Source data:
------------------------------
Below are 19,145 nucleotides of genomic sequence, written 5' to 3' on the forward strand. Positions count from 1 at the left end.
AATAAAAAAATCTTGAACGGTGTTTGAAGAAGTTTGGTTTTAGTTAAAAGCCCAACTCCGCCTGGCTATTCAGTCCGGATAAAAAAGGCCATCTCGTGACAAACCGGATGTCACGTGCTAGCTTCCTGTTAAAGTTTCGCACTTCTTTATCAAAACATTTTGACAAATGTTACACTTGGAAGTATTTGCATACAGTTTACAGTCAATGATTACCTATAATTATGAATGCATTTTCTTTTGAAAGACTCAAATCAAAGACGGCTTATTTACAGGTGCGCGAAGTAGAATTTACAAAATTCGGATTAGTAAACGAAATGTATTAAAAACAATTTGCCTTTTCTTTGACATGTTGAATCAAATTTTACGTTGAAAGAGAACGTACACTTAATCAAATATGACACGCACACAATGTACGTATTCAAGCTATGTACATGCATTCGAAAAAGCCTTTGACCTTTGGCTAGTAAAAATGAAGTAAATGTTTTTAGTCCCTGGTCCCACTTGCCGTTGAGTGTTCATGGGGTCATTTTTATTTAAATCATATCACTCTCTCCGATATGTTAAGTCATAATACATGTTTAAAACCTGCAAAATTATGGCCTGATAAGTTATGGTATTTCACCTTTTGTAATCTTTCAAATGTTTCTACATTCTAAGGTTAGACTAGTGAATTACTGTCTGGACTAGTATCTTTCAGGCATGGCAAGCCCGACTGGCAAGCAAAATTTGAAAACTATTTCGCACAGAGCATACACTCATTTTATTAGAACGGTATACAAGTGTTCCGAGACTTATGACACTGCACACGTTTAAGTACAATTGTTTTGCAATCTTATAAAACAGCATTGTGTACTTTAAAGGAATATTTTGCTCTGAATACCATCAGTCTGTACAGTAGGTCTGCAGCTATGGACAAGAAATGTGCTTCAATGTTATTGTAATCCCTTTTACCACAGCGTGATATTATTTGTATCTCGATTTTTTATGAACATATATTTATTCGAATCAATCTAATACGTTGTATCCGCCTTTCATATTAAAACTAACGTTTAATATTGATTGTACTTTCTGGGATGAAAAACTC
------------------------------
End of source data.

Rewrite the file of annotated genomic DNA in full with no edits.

Below are 19,145 nucleotides of genomic sequence, written 5' to 3' on the forward strand. Positions count from 1 at the left end.
AATAAAAAAATCTTGAACGGTGTTTGAAGAAGTTTGGTTTTAGTTAAAAGCCCAACTCCGCCTGGCTATTCAGTCCGGATAAAAAAGGCCATCTCGTGACAAACCGGATGTCACGTGCTAGCTTCCTGTTAAAGTTTCGCACTTCTTTATCAAAACATTTTGACAAATGTTACACTTGGAAGTATTTGCATACAGTTTACAGTCAATGATTACCTATAATTATGAATGCATTTTCTTTTGAAAGACTCAAATCAAAGACGGCTTATTTACAGGTGCGCGAAGTAGAATTTACAAAATTCGGATTAGTAAACGAAATGTATTAAAAACAATTTGCCTTTTCTTTGACATGTTGAATCAAATTTTACGTTGAAAGAGAACGTACACTTAATCAAATATGACACGCACACAATGTACGTATTCAAGCTATGTACATGCATTCGAAAAAGCCTTTGACCTTTGGCTAGTAAAAATGAAGTAAATGTTTTTAGTCCCTGGTCCCACTTGCCGTTGAGTGTTCATGGGGTCATTTTTATTTAAATCATATCACTCTCTCCGATATGTTAAGTCATAATACATGTTTAAAACCTGCAAAATTATGGCCTGATAAGTTATGGTATTTCACCTTTTGTAATCTTTCAAATGTTTCTACATTCTAAGGTTAGACTAGTGAATTACTGTCTGGACTAGTATCTTTCAGGCATGGCAAGCCCGACTGGCAAGCAAAATTTGAAAACTATTTCGCACAGAGCATACACTCATTTTATTAGAACGGTATACAAGTGTTCCGAGACTTATGACACTGCACACGTTTAAGTACAATTGTTTTGCAATCTTATAAAACAGCATTGTGTACTTTAAAGGAATATTTTGCTCTGAATACCATCAGTCTGTACAGTAGGTCTGCAGCTATGGACAAGAAATGTGCTTCAATGTTATTGTAATCCCTTTTACCACAGCGTGATATTATTTGTATCTCGATTTTTTATGAACATATATTTATTCGAATCAATCTAATACGTTGTATCCGCCTTTCATATTAAAACTAACGTTTAATATTGATTGTACTTTCTGGGATGAAAAACTC